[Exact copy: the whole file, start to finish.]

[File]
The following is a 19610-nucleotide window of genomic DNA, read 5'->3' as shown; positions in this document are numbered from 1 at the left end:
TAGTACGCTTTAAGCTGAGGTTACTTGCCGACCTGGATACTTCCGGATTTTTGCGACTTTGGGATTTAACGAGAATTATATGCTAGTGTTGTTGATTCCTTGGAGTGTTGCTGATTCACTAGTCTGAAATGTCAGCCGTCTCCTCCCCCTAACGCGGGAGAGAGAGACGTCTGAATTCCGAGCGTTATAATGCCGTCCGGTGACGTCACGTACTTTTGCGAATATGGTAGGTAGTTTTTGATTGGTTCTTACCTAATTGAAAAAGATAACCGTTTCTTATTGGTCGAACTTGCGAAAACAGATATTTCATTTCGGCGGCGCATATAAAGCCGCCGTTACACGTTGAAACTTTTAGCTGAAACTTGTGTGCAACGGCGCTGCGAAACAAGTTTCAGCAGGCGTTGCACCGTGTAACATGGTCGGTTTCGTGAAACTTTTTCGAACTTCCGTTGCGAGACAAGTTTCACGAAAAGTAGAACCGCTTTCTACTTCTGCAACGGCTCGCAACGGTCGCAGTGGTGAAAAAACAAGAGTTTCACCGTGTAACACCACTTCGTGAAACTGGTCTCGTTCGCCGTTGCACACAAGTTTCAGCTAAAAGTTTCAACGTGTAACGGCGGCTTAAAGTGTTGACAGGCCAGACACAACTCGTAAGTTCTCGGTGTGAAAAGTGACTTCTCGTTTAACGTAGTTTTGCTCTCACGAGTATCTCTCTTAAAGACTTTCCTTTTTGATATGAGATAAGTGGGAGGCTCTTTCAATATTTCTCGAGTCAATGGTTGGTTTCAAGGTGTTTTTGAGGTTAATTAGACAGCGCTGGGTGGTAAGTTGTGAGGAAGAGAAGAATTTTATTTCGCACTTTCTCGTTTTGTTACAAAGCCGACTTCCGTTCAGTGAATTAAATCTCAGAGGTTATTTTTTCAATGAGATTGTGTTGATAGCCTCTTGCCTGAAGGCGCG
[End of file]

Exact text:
The following is a 19610-nucleotide window of genomic DNA, read 5'->3' as shown; positions in this document are numbered from 1 at the left end:
TAGTACGCTTTAAGCTGAGGTTACTTGCCGACCTGGATACTTCCGGATTTTTGCGACTTTGGGATTTAACGAGAATTATATGCTAGTGTTGTTGATTCCTTGGAGTGTTGCTGATTCACTAGTCTGAAATGTCAGCCGTCTCCTCCCCCTAACGCGGGAGAGAGAGACGTCTGAATTCCGAGCGTTATAATGCCGTCCGGTGACGTCACGTACTTTTGCGAATATGGTAGGTAGTTTTTGATTGGTTCTTACCTAATTGAAAAAGATAACCGTTTCTTATTGGTCGAACTTGCGAAAACAGATATTTCATTTCGGCGGCGCATATAAAGCCGCCGTTACACGTTGAAACTTTTAGCTGAAACTTGTGTGCAACGGCGCTGCGAAACAAGTTTCAGCAGGCGTTGCACCGTGTAACATGGTCGGTTTCGTGAAACTTTTTCGAACTTCCGTTGCGAGACAAGTTTCACGAAAAGTAGAACCGCTTTCTACTTCTGCAACGGCTCGCAACGGTCGCAGTGGTGAAAAAACAAGAGTTTCACCGTGTAACACCACTTCGTGAAACTGGTCTCGTTCGCCGTTGCACACAAGTTTCAGCTAAAAGTTTCAACGTGTAACGGCGGCTTAAAGTGTTGACAGGCCAGACACAACTCGTAAGTTCTCGGTGTGAAAAGTGACTTCTCGTTTAACGTAGTTTTGCTCTCACGAGTATCTCTCTTAAAGACTTTCCTTTTTGATATGAGATAAGTGGGAGGCTCTTTCAATATTTCTCGAGTCAATGGTTGGTTTCAAGGTGTTTTTGAGGTTAATTAGACAGCGCTGGGTGGTAAGTTGTGAGGAAGAGAAGAATTTTATTTCGCACTTTCTCGTTTTGTTACAAAGCCGACTTCCGTTCAGTGAATTAAATCTCAGAGGTTATTTTTTCAATGAGATTGTGTTGATAGCCTCTTGCCTGAAGGCGCG